|First posted 12/7/2020; updated 3/16/2021.|
Writer(s): Abel Tesfaye, Ahmad Balshe, Jason Quenneville, Max Martin, Oscar Holter (see lyrics here)
Released: November 29, 2019
Peak: 14 US, 17 RR, 2 AC, 120 A40, 14 RB, 18 UK, 17 CN, 18 AU (Click for codes to singles charts.)
Sales (in millions): 1.0 US, 1.8 UK, 6.67 world (includes US + UK)
Airplay/Streaming (in millions): -- radio, 1014.3 video, -- streaming
Awards: (Click on award for more details).
About the Song:
The grandaddy of charts is the Billboard Hot 100 which tracks the top songs in the U.S. every week across all genres. The chart pulls information from radio airplay, digital sales, and streaming data. On April 4, 2019, The Weeknd topped the Hot 100 with “Blinding Lights.” Two weeks later, it landed atop the airplay chart where it spent 26 weeks. Those six months at #1 were more than any other song in the history of the charts from 1890 to present has spent atop any of the major pop charts. See the DMDB page “USA: Biggest #1 Pop Songs” for more detail.
The song also set a record for more weeks in the top 5 than any other song in the history of the Hot 100 when it eclipsed the 28 weeks spent in the upper regions by the Chainsmokers’ “Closer” and Ed Sheeran’s “Shape of You.” SF The song topped the chart in 34 countries. It was the fifth #1 song in the United States for Canadian R&B singer Abel Tesfaye, better known as the Weeknd. He collaborated with Swedish songwriter and producer Max Martin, who’d worked with Katy Perry, Britney Spears, and Taylor Swift. The pair had worked together before, most notably on the Weeknd’s #1 hit “Can’t Feel My Face.”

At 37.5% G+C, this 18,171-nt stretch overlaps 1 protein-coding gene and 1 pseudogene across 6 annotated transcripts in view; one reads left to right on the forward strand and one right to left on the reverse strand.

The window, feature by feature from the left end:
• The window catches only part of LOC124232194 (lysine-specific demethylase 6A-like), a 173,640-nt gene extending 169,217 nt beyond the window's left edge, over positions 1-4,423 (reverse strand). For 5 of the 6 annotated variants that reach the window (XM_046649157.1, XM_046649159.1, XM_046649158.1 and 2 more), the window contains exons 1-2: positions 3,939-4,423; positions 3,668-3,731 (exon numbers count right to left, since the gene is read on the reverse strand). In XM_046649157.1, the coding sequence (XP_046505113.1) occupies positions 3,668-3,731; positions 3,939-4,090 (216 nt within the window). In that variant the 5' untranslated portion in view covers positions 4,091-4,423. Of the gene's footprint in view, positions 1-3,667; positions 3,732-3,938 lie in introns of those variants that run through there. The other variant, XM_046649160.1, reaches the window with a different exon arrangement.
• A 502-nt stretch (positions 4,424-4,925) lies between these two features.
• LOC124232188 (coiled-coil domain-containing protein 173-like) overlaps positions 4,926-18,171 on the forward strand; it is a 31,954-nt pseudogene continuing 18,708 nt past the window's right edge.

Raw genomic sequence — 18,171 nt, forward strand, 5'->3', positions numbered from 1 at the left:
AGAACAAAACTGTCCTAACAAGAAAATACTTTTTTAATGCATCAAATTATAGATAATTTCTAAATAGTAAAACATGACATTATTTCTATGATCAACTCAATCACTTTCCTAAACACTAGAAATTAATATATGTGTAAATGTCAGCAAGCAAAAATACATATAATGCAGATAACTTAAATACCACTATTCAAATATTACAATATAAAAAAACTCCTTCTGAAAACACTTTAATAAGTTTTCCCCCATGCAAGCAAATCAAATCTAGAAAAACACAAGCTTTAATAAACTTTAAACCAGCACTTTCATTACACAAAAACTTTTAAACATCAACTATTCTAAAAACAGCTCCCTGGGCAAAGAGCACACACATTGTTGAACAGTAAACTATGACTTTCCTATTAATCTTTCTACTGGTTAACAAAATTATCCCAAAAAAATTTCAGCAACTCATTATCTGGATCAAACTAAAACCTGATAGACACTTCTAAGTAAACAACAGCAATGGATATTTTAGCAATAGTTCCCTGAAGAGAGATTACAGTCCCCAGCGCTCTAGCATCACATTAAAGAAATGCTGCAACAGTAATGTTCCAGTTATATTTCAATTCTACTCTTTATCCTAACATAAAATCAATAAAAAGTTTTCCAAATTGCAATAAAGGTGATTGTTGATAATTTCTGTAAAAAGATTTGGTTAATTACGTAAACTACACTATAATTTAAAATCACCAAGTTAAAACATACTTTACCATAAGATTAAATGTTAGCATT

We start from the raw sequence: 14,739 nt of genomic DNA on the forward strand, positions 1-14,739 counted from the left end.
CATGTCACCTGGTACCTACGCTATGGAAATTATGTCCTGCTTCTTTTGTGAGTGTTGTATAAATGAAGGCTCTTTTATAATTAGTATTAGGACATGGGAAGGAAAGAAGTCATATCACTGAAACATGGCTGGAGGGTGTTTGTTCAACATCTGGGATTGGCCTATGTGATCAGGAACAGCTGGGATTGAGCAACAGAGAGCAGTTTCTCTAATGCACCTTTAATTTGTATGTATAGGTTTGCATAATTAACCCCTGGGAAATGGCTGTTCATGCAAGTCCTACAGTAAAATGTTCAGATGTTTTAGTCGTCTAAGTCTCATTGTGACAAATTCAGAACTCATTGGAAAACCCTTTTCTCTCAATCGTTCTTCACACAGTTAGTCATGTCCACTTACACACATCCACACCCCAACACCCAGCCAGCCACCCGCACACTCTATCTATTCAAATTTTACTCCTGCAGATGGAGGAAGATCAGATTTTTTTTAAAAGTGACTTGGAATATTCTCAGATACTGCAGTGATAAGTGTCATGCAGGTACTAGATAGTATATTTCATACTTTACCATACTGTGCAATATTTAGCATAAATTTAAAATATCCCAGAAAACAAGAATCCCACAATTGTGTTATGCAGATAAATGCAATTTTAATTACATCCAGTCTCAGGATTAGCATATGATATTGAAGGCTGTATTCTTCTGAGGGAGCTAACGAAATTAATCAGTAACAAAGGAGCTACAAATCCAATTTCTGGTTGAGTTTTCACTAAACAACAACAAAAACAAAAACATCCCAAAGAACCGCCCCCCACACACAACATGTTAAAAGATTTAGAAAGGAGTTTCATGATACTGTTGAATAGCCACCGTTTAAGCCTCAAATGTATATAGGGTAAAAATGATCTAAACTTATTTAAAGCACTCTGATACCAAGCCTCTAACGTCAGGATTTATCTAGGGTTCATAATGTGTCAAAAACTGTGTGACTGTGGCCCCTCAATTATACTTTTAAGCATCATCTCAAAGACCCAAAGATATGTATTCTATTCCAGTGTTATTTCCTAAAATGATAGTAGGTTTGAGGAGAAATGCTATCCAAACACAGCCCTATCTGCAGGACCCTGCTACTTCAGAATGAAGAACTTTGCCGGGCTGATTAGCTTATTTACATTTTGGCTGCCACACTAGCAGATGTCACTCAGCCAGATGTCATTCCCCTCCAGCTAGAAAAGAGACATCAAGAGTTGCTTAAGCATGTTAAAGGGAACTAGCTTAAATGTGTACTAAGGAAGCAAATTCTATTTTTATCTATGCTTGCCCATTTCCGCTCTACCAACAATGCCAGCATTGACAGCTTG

The song is about the rekindling of a relationship in which the Weeknd sings about how he isn’t at peace unless he’s with his woman. He’s likely referring to model Bella Hadid, who he broke up with in 2016, but reunited with in 2019. SF
Consequence of Sound, which named it the best song of 2020, praised its “melodic romance waxed over a blockbuster riff.” WK The Evening Standard’s David Smyth called it a “glorious blast of air punching Eighties synth pop.” WK Rolling Stone’s Kory Grow called it “the best New Wave song this side of Duran Duran.” WK
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